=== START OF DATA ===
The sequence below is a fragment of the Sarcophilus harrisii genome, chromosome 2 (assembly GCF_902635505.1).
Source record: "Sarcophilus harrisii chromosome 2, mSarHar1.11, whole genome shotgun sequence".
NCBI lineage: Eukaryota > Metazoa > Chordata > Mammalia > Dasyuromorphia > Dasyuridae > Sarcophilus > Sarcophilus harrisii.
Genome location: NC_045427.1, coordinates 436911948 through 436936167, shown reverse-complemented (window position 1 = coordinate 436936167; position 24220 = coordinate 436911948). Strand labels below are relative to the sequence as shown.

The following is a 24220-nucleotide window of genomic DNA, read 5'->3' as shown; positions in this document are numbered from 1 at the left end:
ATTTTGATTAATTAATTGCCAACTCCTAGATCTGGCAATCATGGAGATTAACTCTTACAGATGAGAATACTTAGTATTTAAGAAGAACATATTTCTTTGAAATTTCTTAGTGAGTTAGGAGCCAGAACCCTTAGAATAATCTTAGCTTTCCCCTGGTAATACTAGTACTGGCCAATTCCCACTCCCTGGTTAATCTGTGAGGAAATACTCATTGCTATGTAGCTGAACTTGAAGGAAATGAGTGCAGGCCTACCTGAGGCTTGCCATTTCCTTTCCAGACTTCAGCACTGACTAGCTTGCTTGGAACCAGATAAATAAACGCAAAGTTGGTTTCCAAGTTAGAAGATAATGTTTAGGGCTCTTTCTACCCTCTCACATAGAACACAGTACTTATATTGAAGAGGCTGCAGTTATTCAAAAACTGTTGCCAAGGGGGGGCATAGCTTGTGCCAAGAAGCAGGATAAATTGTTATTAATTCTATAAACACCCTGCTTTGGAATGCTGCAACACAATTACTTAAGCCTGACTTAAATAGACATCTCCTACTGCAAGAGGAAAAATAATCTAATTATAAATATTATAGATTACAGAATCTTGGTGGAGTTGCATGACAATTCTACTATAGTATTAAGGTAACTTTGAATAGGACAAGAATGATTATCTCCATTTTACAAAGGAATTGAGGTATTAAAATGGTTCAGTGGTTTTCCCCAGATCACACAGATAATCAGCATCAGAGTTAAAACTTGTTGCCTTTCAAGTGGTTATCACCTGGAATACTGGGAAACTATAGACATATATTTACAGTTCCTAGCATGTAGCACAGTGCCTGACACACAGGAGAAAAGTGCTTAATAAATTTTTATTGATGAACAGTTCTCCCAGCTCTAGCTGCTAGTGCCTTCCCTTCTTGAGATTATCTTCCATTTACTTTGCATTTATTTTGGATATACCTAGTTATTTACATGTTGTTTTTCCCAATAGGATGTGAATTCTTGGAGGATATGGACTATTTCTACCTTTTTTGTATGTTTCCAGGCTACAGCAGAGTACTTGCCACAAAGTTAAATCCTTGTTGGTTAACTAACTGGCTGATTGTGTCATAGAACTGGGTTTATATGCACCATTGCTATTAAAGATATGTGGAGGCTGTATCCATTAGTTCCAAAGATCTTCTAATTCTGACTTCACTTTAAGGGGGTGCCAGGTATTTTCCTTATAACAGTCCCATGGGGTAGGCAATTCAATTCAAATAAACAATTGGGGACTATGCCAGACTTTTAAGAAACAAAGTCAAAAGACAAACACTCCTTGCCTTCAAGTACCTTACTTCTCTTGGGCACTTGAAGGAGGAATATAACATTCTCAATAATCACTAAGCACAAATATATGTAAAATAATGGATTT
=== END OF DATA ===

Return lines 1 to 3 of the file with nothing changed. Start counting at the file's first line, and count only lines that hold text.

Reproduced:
The sequence below is a fragment of the Sarcophilus harrisii genome, chromosome 2 (assembly GCF_902635505.1).
Source record: "Sarcophilus harrisii chromosome 2, mSarHar1.11, whole genome shotgun sequence".
NCBI lineage: Eukaryota > Metazoa > Chordata > Mammalia > Dasyuromorphia > Dasyuridae > Sarcophilus > Sarcophilus harrisii.